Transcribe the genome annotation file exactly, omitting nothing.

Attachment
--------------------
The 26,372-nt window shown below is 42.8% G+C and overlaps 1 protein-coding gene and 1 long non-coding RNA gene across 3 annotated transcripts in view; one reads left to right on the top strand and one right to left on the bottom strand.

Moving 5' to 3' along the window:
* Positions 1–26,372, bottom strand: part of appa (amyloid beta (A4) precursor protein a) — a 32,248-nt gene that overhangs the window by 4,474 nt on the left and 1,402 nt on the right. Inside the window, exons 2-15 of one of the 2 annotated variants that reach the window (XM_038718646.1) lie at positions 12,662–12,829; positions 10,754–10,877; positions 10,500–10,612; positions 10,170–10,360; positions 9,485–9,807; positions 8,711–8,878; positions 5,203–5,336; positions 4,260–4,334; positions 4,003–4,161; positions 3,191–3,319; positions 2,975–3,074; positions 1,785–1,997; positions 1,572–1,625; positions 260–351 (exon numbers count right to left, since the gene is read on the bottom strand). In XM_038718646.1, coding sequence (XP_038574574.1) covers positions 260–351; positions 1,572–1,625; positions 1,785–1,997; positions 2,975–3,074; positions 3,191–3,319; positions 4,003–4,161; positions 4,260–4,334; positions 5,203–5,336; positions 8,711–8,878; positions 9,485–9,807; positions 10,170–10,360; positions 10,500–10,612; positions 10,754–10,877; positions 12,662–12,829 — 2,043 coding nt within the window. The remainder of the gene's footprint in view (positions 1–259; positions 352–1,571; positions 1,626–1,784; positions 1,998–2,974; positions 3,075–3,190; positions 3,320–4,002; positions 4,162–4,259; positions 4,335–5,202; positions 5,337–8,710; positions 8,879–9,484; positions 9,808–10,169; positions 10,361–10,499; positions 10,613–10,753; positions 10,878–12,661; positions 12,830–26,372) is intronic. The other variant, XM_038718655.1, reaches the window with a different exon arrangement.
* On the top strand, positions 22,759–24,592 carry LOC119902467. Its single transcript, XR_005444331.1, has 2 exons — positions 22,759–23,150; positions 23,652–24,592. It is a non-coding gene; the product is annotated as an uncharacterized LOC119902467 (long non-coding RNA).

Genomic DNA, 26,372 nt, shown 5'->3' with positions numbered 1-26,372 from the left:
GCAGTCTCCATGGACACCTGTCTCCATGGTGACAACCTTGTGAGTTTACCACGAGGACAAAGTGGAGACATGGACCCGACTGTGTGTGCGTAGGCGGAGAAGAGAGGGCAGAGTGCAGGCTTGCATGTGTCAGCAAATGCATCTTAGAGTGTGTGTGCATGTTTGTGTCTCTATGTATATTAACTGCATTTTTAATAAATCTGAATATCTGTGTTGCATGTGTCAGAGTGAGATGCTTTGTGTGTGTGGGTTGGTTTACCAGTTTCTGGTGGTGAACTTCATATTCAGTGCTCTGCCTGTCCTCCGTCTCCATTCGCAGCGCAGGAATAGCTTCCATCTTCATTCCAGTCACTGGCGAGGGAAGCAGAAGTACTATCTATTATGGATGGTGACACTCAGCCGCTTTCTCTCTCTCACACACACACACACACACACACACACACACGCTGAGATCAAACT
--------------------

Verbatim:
The 26,372-nt window shown below is 42.8% G+C and overlaps 1 protein-coding gene and 1 long non-coding RNA gene across 3 annotated transcripts in view; one reads left to right on the top strand and one right to left on the bottom strand.

Moving 5' to 3' along the window:
* Positions 1–26,372, bottom strand: part of appa (amyloid beta (A4) precursor protein a) — a 32,248-nt gene that overhangs the window by 4,474 nt on the left and 1,402 nt on the right. Inside the window, exons 2-15 of one of the 2 annotated variants that reach the window (XM_038718646.1) lie at positions 12,662–12,829; positions 10,754–10,877; positions 10,500–10,612; positions 10,170–10,360; positions 9,485–9,807; positions 8,711–8,878; positions 5,203–5,336; positions 4,260–4,334; positions 4,003–4,161; positions 3,191–3,319; positions 2,975–3,074; positions 1,785–1,997; positions 1,572–1,625; positions 260–351 (exon numbers count right to left, since the gene is read on the bottom strand). In XM_038718646.1, coding sequence (XP_038574574.1) covers positions 260–351; positions 1,572–1,625; positions 1,785–1,997; positions 2,975–3,074; positions 3,191–3,319; positions 4,003–4,161; positions 4,260–4,334; positions 5,203–5,336; positions 8,711–8,878; positions 9,485–9,807; positions 10,170–10,360; positions 10,500–10,612; positions 10,754–10,877; positions 12,662–12,829 — 2,043 coding nt within the window. The remainder of the gene's footprint in view (positions 1–259; positions 352–1,571; positions 1,626–1,784; positions 1,998–2,974; positions 3,075–3,190; positions 3,320–4,002; positions 4,162–4,259; positions 4,335–5,202; positions 5,337–8,710; positions 8,879–9,484; positions 9,808–10,169; positions 10,361–10,499; positions 10,613–10,753; positions 10,878–12,661; positions 12,830–26,372) is intronic. The other variant, XM_038718655.1, reaches the window with a different exon arrangement.
* On the top strand, positions 22,759–24,592 carry LOC119902467. Its single transcript, XR_005444331.1, has 2 exons — positions 22,759–23,150; positions 23,652–24,592. It is a non-coding gene; the product is annotated as an uncharacterized LOC119902467 (long non-coding RNA).

Genomic DNA, 26,372 nt, shown 5'->3' with positions numbered 1-26,372 from the left:
GCAGTCTCCATGGACACCTGTCTCCATGGTGACAACCTTGTGAGTTTACCACGAGGACAAAGTGGAGACATGGACCCGACTGTGTGTGCGTAGGCGGAGAAGAGAGGGCAGAGTGCAGGCTTGCATGTGTCAGCAAATGCATCTTAGAGTGTGTGTGCATGTTTGTGTCTCTATGTATATTAACTGCATTTTTAATAAATCTGAATATCTGTGTTGCATGTGTCAGAGTGAGATGCTTTGTGTGTGTGGGTTGGTTTACCAGTTTCTGGTGGTGAACTTCATATTCAGTGCTCTGCCTGTCCTCCGTCTCCATTCGCAGCGCAGGAATAGCTTCCATCTTCATTCCAGTCACTGGCGAGGGAAGCAGAAGTACTATCTATTATGGATGGTGACACTCAGCCGCTTTCTCTCTCTCACACACACACACACACACACACACACACACGCTGAGATCAAACT